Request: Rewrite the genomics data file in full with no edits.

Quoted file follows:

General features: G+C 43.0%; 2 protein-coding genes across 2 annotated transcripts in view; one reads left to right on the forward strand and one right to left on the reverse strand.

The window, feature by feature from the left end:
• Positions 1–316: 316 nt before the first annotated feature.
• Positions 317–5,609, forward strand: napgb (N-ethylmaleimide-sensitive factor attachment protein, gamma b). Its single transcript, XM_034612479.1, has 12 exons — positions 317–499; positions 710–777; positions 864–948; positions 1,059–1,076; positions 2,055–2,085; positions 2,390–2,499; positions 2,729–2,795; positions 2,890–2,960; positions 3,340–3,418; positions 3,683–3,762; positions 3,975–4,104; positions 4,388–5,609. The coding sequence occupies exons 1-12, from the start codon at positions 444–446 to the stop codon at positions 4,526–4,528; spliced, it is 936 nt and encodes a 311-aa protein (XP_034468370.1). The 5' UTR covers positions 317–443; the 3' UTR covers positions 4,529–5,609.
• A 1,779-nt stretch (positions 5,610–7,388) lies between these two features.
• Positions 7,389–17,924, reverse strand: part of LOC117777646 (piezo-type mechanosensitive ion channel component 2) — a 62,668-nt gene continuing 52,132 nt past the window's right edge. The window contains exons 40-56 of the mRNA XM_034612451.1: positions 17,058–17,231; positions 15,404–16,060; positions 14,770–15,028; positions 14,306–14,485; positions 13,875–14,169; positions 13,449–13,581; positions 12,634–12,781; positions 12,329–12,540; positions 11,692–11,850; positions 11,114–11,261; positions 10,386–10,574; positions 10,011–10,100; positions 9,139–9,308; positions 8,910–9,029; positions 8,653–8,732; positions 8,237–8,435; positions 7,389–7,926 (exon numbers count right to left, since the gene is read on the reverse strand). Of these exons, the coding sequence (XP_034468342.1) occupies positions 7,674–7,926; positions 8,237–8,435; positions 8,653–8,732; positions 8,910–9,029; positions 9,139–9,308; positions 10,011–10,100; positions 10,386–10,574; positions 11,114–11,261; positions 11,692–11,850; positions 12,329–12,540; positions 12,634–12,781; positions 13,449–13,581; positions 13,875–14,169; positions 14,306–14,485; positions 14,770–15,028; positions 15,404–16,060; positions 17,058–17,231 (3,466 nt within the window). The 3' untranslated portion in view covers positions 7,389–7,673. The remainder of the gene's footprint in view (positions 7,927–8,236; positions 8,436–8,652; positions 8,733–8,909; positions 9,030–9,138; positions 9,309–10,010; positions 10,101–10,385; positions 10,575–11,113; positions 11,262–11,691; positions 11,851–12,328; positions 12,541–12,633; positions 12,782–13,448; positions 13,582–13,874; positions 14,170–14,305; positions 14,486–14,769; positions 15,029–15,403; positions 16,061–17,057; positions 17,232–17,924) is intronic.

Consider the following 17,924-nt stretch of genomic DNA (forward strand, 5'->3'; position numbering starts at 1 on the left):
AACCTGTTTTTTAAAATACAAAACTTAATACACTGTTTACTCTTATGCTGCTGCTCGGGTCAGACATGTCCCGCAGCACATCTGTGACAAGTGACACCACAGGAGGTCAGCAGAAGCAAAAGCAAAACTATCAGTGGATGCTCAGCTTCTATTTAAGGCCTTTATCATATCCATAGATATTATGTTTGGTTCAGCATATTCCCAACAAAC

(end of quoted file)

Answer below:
General features: G+C 43.0%; 2 protein-coding genes across 2 annotated transcripts in view; one reads left to right on the forward strand and one right to left on the reverse strand.

The window, feature by feature from the left end:
• Positions 1–316: 316 nt before the first annotated feature.
• Positions 317–5,609, forward strand: napgb (N-ethylmaleimide-sensitive factor attachment protein, gamma b). Its single transcript, XM_034612479.1, has 12 exons — positions 317–499; positions 710–777; positions 864–948; positions 1,059–1,076; positions 2,055–2,085; positions 2,390–2,499; positions 2,729–2,795; positions 2,890–2,960; positions 3,340–3,418; positions 3,683–3,762; positions 3,975–4,104; positions 4,388–5,609. The coding sequence occupies exons 1-12, from the start codon at positions 444–446 to the stop codon at positions 4,526–4,528; spliced, it is 936 nt and encodes a 311-aa protein (XP_034468370.1). The 5' UTR covers positions 317–443; the 3' UTR covers positions 4,529–5,609.
• A 1,779-nt stretch (positions 5,610–7,388) lies between these two features.
• Positions 7,389–17,924, reverse strand: part of LOC117777646 (piezo-type mechanosensitive ion channel component 2) — a 62,668-nt gene continuing 52,132 nt past the window's right edge. The window contains exons 40-56 of the mRNA XM_034612451.1: positions 17,058–17,231; positions 15,404–16,060; positions 14,770–15,028; positions 14,306–14,485; positions 13,875–14,169; positions 13,449–13,581; positions 12,634–12,781; positions 12,329–12,540; positions 11,692–11,850; positions 11,114–11,261; positions 10,386–10,574; positions 10,011–10,100; positions 9,139–9,308; positions 8,910–9,029; positions 8,653–8,732; positions 8,237–8,435; positions 7,389–7,926 (exon numbers count right to left, since the gene is read on the reverse strand). Of these exons, the coding sequence (XP_034468342.1) occupies positions 7,674–7,926; positions 8,237–8,435; positions 8,653–8,732; positions 8,910–9,029; positions 9,139–9,308; positions 10,011–10,100; positions 10,386–10,574; positions 11,114–11,261; positions 11,692–11,850; positions 12,329–12,540; positions 12,634–12,781; positions 13,449–13,581; positions 13,875–14,169; positions 14,306–14,485; positions 14,770–15,028; positions 15,404–16,060; positions 17,058–17,231 (3,466 nt within the window). The 3' untranslated portion in view covers positions 7,389–7,673. The remainder of the gene's footprint in view (positions 7,927–8,236; positions 8,436–8,652; positions 8,733–8,909; positions 9,030–9,138; positions 9,309–10,010; positions 10,101–10,385; positions 10,575–11,113; positions 11,262–11,691; positions 11,851–12,328; positions 12,541–12,633; positions 12,782–13,448; positions 13,582–13,874; positions 14,170–14,305; positions 14,486–14,769; positions 15,029–15,403; positions 16,061–17,057; positions 17,232–17,924) is intronic.

Consider the following 17,924-nt stretch of genomic DNA (forward strand, 5'->3'; position numbering starts at 1 on the left):
AACCTGTTTTTTAAAATACAAAACTTAATACACTGTTTACTCTTATGCTGCTGCTCGGGTCAGACATGTCCCGCAGCACATCTGTGACAAGTGACACCACAGGAGGTCAGCAGAAGCAAAAGCAAAACTATCAGTGGATGCTCAGCTTCTATTTAAGGCCTTTATCATATCCATAGATATTATGTTTGGTTCAGCATATTCCCAACAAAC